The Japanese music industry works slightly differently than the Western one. For example, in the West it’s not that common to release singles every other day. Most artists release albums frequently instead. In Japan, however, bands release full-length albums much less often, but tend to release singles several times throughout the year. A Japanese single typically costs around $10.00 – $12.00, and you get anywhere from 1 to 4 songs. Full-length albums typically cost around $30 – $35, with some as low as $25 and others as high as $40. Assuming it’s being shipped, that adds anywhere from $5 onwards in shipping fees, depending on who you buy from, method of shipment, and how much you order.

The misconception is that because it’s going to cost $45 to order an album from Japan, it’s okay to steal it by downloading online. Because a pair of denim from a chain store costs roughly $60, does that mean everybody shoplifts? No, I don’t think so. And yet does everyone wear denim?

“Expensive” is basically not an excuse. CDs, like everything, cost money, even if they come from Japan. If you have no money, get a job.

3. Japanese CDs are unavailable for Westerners to buy:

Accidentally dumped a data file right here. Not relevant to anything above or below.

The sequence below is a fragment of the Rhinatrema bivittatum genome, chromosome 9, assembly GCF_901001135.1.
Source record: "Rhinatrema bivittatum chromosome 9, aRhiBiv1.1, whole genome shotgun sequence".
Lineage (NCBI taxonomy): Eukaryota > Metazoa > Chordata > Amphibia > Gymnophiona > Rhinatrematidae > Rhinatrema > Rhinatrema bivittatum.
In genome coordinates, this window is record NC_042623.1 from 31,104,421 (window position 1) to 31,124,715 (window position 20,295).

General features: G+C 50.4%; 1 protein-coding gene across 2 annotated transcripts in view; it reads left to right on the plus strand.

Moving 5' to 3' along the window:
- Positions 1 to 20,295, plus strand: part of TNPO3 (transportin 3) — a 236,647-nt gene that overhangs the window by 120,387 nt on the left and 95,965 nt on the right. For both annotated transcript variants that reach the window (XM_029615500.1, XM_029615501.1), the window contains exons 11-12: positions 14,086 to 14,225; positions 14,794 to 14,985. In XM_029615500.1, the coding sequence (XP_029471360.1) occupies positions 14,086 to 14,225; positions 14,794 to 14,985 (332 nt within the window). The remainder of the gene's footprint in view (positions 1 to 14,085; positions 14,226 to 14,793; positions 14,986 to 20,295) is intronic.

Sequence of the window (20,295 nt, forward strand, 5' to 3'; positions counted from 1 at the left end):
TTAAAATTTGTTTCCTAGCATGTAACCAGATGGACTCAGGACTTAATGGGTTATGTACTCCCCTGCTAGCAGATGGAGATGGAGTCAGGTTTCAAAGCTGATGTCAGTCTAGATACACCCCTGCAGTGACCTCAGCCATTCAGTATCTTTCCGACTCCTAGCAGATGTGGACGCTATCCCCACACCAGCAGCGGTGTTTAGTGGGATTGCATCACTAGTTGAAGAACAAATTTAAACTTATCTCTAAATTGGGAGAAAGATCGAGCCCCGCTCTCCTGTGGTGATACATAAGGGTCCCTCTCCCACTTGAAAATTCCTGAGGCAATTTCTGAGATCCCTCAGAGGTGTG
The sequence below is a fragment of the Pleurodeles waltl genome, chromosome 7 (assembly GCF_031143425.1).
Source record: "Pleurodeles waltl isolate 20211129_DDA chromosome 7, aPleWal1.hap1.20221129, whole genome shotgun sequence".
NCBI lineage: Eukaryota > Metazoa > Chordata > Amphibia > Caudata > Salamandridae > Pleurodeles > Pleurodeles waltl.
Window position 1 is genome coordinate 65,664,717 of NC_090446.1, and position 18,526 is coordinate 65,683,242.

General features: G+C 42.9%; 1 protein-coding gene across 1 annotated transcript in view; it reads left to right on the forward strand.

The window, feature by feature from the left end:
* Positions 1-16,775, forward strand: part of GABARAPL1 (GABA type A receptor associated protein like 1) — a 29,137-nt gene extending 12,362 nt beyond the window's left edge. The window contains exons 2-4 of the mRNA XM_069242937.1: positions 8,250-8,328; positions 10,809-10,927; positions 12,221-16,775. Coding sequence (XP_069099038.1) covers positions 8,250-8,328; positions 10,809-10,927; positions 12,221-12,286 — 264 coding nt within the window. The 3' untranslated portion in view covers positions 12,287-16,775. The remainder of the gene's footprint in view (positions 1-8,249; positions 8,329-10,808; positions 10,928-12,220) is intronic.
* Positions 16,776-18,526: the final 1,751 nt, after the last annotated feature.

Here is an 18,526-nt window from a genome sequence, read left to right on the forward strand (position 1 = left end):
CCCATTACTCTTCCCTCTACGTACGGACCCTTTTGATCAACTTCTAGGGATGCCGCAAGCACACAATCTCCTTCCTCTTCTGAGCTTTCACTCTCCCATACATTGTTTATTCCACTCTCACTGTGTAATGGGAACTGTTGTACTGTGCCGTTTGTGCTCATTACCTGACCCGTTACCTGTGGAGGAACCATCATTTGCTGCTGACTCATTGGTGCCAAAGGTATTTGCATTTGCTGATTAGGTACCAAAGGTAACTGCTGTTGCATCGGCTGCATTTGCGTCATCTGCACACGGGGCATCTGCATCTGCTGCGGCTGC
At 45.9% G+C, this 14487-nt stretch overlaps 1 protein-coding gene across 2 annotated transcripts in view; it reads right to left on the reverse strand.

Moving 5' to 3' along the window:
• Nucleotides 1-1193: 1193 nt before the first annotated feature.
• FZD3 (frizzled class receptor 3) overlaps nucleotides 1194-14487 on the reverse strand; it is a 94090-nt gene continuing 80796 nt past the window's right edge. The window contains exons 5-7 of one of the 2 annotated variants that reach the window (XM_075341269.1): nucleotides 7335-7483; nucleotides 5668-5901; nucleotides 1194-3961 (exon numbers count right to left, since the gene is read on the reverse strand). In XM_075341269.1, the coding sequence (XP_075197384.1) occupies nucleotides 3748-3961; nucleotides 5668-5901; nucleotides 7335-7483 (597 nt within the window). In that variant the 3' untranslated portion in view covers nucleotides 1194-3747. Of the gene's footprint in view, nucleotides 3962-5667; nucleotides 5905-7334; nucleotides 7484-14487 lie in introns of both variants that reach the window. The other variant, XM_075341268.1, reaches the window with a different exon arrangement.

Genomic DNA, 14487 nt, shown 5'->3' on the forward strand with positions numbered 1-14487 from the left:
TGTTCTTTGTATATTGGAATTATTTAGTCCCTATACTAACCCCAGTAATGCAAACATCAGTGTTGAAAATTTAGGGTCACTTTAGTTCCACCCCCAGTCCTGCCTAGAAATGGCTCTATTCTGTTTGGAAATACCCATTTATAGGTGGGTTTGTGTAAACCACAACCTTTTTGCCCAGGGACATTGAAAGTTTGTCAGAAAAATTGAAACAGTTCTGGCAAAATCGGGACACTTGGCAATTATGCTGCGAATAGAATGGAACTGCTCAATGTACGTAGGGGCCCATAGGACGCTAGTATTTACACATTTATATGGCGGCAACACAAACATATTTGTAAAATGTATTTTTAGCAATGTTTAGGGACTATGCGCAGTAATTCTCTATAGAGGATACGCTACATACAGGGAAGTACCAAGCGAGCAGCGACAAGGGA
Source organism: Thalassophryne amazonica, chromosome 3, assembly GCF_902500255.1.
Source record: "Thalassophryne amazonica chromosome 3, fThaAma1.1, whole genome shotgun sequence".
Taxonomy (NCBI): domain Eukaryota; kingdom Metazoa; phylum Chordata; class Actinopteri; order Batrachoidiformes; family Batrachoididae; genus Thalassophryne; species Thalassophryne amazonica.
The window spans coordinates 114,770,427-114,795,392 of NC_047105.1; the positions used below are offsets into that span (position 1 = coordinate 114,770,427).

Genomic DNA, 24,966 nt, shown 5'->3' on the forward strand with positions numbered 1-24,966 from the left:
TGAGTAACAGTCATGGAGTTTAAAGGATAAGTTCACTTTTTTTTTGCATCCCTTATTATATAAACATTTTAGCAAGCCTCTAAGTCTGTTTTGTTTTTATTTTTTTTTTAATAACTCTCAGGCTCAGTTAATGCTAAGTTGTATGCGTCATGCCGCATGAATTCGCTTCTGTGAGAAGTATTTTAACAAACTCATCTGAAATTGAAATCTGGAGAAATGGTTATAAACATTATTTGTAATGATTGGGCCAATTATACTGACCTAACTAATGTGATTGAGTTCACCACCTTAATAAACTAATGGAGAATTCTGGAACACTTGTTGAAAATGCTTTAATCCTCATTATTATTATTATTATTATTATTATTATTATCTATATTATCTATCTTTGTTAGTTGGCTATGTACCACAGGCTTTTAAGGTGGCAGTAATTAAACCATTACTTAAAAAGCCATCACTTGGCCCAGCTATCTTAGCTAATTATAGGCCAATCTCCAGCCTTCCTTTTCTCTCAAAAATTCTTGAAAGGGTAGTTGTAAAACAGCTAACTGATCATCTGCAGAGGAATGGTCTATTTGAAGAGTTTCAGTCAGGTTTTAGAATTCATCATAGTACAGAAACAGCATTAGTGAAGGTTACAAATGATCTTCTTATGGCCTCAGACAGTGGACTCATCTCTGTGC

If you live in a rural part of the United States, let’s say like Wisconsin, where there are no strip-malls, no FYEs, no chain stores, no Hot Topic, and you have no access to the internet or a computer of any kind, then yes, Japanese CDs are totally unavailable for you to buy. Also, if you live in one of these places, you probably are out digging potatoes and not listening to Japanese rock music and Visual Kei on your 16G iPod with Skullcandy headphones.

Many popular Jrock bands are available on the most simplistic platforms such as iTunes and other online MP3 stores. Anything you can’t find there is readily available through a multitude of respectable English or multilingual websites dedicated to making Japanese music accessible and available to non-Japanese.

Get out from under your rock.

4.Westerners have no means of sampling/hearing the music:

MySpace, Facebook, iTunes, Amazon MP3, official websites, this amazing invention we all should have heard of by now: YouTube.

Get out from under your rock.

5.”Its either people don’t hear your music, or they download it illegally.”

I suggest moving from Wisconsin. That is all you can do.

In the beginning of time, these were once relevant, interesting topics, the answers to which many young Padawans were eagerly seeking. They were, yes, interesting topics back in a time when we all thought onigiri were donuts because Brock and Misty thought we couldn’t handle the truth. Now, however, we know what lies at the heart of the rice-ball, just as we now know that there are a lot of people out there who download music illegally. However, unlike being asked and consulted about the existence of illegal downloads, we are no longer constantly told “those are not jelly donuts. They are sweet rice packed around a shriveled plum with a little seaweed slapped on them.” And over and over again we do not go “oooh…is that what that is.”